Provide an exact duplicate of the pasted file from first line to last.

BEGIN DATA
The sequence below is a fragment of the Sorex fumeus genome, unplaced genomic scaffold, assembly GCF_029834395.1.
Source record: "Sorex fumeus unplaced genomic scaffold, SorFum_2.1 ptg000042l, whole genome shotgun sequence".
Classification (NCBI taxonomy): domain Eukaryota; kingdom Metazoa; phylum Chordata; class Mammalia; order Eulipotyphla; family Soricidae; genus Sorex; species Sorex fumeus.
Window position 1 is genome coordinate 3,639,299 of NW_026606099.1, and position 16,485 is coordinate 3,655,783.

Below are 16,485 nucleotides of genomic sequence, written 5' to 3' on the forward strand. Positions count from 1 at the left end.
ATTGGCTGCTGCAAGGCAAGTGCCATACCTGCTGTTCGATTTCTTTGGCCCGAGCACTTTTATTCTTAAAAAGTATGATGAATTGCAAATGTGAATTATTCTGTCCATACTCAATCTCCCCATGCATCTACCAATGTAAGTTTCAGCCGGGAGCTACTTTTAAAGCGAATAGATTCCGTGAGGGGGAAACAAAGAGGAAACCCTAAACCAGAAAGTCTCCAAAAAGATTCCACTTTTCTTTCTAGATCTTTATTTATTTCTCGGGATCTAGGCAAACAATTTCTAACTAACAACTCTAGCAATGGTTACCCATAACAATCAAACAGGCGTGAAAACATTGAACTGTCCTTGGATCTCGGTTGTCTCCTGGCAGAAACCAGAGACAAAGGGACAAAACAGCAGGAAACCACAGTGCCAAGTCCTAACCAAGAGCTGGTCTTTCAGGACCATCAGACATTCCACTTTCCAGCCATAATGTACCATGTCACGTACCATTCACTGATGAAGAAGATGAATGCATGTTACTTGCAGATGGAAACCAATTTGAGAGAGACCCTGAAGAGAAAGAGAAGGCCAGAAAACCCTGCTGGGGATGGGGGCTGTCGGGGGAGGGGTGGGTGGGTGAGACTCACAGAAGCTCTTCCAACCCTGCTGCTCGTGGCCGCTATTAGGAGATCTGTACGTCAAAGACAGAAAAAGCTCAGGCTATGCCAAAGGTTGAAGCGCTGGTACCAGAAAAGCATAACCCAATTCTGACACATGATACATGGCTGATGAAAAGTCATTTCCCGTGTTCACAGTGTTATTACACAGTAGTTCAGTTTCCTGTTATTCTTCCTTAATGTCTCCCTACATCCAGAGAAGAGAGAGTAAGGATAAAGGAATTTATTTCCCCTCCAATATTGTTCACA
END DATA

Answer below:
The sequence below is a fragment of the Sorex fumeus genome, unplaced genomic scaffold, assembly GCF_029834395.1.
Source record: "Sorex fumeus unplaced genomic scaffold, SorFum_2.1 ptg000042l, whole genome shotgun sequence".
Classification (NCBI taxonomy): domain Eukaryota; kingdom Metazoa; phylum Chordata; class Mammalia; order Eulipotyphla; family Soricidae; genus Sorex; species Sorex fumeus.
Window position 1 is genome coordinate 3,639,299 of NW_026606099.1, and position 16,485 is coordinate 3,655,783.

Below are 16,485 nucleotides of genomic sequence, written 5' to 3' on the forward strand. Positions count from 1 at the left end.
ATTGGCTGCTGCAAGGCAAGTGCCATACCTGCTGTTCGATTTCTTTGGCCCGAGCACTTTTATTCTTAAAAAGTATGATGAATTGCAAATGTGAATTATTCTGTCCATACTCAATCTCCCCATGCATCTACCAATGTAAGTTTCAGCCGGGAGCTACTTTTAAAGCGAATAGATTCCGTGAGGGGGAAACAAAGAGGAAACCCTAAACCAGAAAGTCTCCAAAAAGATTCCACTTTTCTTTCTAGATCTTTATTTATTTCTCGGGATCTAGGCAAACAATTTCTAACTAACAACTCTAGCAATGGTTACCCATAACAATCAAACAGGCGTGAAAACATTGAACTGTCCTTGGATCTCGGTTGTCTCCTGGCAGAAACCAGAGACAAAGGGACAAAACAGCAGGAAACCACAGTGCCAAGTCCTAACCAAGAGCTGGTCTTTCAGGACCATCAGACATTCCACTTTCCAGCCATAATGTACCATGTCACGTACCATTCACTGATGAAGAAGATGAATGCATGTTACTTGCAGATGGAAACCAATTTGAGAGAGACCCTGAAGAGAAAGAGAAGGCCAGAAAACCCTGCTGGGGATGGGGGCTGTCGGGGGAGGGGTGGGTGGGTGAGACTCACAGAAGCTCTTCCAACCCTGCTGCTCGTGGCCGCTATTAGGAGATCTGTACGTCAAAGACAGAAAAAGCTCAGGCTATGCCAAAGGTTGAAGCGCTGGTACCAGAAAAGCATAACCCAATTCTGACACATGATACATGGCTGATGAAAAGTCATTTCCCGTGTTCACAGTGTTATTACACAGTAGTTCAGTTTCCTGTTATTCTTCCTTAATGTCTCCCTACATCCAGAGAAGAGAGAGTAAGGATAAAGGAATTTATTTCCCCTCCAATATTGTTCACA